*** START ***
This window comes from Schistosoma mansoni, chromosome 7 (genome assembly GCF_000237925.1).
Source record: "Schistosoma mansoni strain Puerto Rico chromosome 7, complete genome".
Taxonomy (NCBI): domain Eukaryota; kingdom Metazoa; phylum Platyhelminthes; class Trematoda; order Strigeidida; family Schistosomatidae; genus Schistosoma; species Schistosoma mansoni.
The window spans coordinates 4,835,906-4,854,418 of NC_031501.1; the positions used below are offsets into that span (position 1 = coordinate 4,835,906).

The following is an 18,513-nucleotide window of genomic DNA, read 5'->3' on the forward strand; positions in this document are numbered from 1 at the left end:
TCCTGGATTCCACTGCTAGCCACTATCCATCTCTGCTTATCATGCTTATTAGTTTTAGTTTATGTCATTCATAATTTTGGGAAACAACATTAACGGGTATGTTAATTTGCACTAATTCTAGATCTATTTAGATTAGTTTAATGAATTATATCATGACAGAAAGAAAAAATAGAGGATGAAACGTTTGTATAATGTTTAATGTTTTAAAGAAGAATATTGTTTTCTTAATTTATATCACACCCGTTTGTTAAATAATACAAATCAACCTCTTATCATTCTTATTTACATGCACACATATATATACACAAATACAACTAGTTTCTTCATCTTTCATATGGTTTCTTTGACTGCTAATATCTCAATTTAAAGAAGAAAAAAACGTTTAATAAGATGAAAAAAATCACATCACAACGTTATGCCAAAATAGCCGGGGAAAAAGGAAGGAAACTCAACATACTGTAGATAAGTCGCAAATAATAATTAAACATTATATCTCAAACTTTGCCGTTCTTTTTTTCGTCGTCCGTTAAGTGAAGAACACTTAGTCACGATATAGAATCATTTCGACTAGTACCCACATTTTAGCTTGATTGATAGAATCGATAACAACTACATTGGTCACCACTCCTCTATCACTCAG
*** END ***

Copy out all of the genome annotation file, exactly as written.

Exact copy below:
This window comes from Schistosoma mansoni, chromosome 7 (genome assembly GCF_000237925.1).
Source record: "Schistosoma mansoni strain Puerto Rico chromosome 7, complete genome".
Taxonomy (NCBI): domain Eukaryota; kingdom Metazoa; phylum Platyhelminthes; class Trematoda; order Strigeidida; family Schistosomatidae; genus Schistosoma; species Schistosoma mansoni.
The window spans coordinates 4,835,906-4,854,418 of NC_031501.1; the positions used below are offsets into that span (position 1 = coordinate 4,835,906).

The following is an 18,513-nucleotide window of genomic DNA, read 5'->3' on the forward strand; positions in this document are numbered from 1 at the left end:
TCCTGGATTCCACTGCTAGCCACTATCCATCTCTGCTTATCATGCTTATTAGTTTTAGTTTATGTCATTCATAATTTTGGGAAACAACATTAACGGGTATGTTAATTTGCACTAATTCTAGATCTATTTAGATTAGTTTAATGAATTATATCATGACAGAAAGAAAAAATAGAGGATGAAACGTTTGTATAATGTTTAATGTTTTAAAGAAGAATATTGTTTTCTTAATTTATATCACACCCGTTTGTTAAATAATACAAATCAACCTCTTATCATTCTTATTTACATGCACACATATATATACACAAATACAACTAGTTTCTTCATCTTTCATATGGTTTCTTTGACTGCTAATATCTCAATTTAAAGAAGAAAAAAACGTTTAATAAGATGAAAAAAATCACATCACAACGTTATGCCAAAATAGCCGGGGAAAAAGGAAGGAAACTCAACATACTGTAGATAAGTCGCAAATAATAATTAAACATTATATCTCAAACTTTGCCGTTCTTTTTTTCGTCGTCCGTTAAGTGAAGAACACTTAGTCACGATATAGAATCATTTCGACTAGTACCCACATTTTAGCTTGATTGATAGAATCGATAACAACTACATTGGTCACCACTCCTCTATCACTCAG